I was doing a study for Universal Studios, looking into how Americans are working more and taking less vacation time. Â I noticed that when average wages were adjusted for inflation, the American worker had actually been earning less and less each year since 1973.
Day One of our road trip was a nice Oregon spring day, meaning that it was dry though overcast.Â We headed out a little late, just after 10am, Eastward on I-84 through the Columbia River Gorge.
The Gorge is one of the most beautiful spots on earth, and itâ€™s no wonder it has been designated a National Scenic Area.Â It seems the Gorge always shows up in car advertisements, showing the vehicle perched majestically above a huge river flowing far below.
This Sunday the Gorge was utterly calm, which is really rare.Â Even the numerous wind turbines were completely still.Â This phenomenon allowed wisps of low-lying clouds to cling to the valleys lining the gorge, which was a unexpected treat to see.
We wanted to cross the country as quickly as reasonably possible, so there was no time for side trips.Â We had lunch in Pendleton, Oregon at Dickeyâ€™s Barbecue.Â This is a Texas-based chain of stores, and as much as I try to steer clear of chains, Iâ€™ve got to say Dickeyâ€™s is pretty darn good.Â When youâ€™re hungry for â€˜cue, itâ€™s a solid alternative for a grab-and-go meal.
What are the best places in the U.S. to spend a cool, comfortable summer?
Summer heat and humidity can seem relentless, with no relief in sight.Â Even moderately-high temperatures can be unbearable when combined with high humidity and nighttime temperatures that refuse to dip.
But there are places around the United States which are reliably cool and comfortable, even during the warmest months – July and August.Â I used our new Sperling Heat Index to identify the places with the desirable combination ofÂ moderate daytime temps, low humidity, and cool temperatures at night.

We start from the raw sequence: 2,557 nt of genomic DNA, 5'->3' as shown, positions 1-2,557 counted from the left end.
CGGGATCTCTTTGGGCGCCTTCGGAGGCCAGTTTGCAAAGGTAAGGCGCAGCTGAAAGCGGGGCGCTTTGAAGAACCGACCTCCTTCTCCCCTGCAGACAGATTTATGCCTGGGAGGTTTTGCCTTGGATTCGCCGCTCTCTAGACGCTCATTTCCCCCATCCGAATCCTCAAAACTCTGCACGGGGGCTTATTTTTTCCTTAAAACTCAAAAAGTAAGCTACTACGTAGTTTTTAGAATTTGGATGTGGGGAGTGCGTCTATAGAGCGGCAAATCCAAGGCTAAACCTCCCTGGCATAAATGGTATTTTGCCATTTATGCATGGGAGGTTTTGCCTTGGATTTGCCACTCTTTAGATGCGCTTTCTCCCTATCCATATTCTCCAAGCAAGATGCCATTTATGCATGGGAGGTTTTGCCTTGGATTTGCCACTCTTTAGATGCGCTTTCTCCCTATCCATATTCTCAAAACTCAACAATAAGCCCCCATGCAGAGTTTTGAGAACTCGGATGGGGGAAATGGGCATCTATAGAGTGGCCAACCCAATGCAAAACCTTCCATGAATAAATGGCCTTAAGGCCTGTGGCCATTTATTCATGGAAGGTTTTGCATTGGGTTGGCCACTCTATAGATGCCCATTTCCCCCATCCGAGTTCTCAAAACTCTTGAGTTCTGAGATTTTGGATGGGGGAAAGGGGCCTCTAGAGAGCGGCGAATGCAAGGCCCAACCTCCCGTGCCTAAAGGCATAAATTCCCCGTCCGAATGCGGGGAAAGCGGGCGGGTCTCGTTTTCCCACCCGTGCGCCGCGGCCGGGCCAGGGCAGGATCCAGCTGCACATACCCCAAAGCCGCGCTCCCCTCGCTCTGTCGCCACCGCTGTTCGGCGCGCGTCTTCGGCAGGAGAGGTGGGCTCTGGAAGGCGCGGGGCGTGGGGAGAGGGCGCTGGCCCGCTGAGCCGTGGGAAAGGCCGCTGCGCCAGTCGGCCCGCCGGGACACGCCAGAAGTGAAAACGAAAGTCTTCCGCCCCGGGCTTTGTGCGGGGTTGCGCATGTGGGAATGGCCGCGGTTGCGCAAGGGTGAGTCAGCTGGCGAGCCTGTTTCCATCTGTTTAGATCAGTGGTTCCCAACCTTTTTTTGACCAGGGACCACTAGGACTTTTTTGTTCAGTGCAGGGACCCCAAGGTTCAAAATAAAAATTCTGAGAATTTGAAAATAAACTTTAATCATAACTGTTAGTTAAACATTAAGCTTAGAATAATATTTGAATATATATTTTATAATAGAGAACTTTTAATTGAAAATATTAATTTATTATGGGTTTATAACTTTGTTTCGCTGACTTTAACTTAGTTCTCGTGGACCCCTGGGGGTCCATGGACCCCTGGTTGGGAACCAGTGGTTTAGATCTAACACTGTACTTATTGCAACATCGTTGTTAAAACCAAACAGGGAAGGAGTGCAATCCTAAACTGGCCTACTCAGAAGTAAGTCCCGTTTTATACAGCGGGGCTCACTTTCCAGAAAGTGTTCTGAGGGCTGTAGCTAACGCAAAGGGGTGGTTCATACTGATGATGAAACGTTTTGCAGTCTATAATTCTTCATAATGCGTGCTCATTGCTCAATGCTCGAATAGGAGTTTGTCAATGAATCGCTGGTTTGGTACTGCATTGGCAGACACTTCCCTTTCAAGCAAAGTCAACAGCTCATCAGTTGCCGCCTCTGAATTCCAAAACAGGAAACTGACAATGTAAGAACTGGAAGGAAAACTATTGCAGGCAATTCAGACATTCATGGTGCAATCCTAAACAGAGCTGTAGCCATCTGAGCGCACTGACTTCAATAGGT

Of the 50 largest metro areas in the United States, Seattle, Portland and San Francisco have the most comfortable summers, with mild temperatures, cool nights and humidity so low itâ€™s barely noticeable.Â (A full ranking of the 50 largest metros is at the end of this post,Â plusÂ a ranking ofÂ all 361 U.S. metros.)
Top Ten Chill Cities (of the 50 largest U.S. metro areas)
DaytimeÂ high temp
Nighttime low temp
Â Dew point
Relative humidity at high temp
San Francisco-Oakland-Fremont, CA
San Jose-Sunnyvale-Santa Clara, CA
Buffalo-Niagara Falls, NY
Salt Lake City, UT
Milwaukee-Waukesha-West Allis, WI
(full list of 50 at the end of this post)
Click here to get the all the supporting data in a spreadsheet,Â including high temperatures, nighttime temperatures, dew point and relative humidity
Which metros suffer through the summer, and where do residents just chill out?
We just released our new Sperling Heat Index, and I’m pretty excited about it.Â It not only usesÂ the average summer high temperature, but also includes the nighttime low temperature and dew point (a measure of humidity).
Of the 50 largest metro areas in the United States, Phoenix, Las Vegas, and Houston have the hottest summers, and Seattle, San Francisco, and Portland have the coolest. (A full list of the 50 metros is at the end of this post, and a ranking of all 361 U.S. metros is available for download here.)
Top Ten Sizzling Cities (of the 50 largest U.S. metro areas)
Average high temp
Nighttime low temp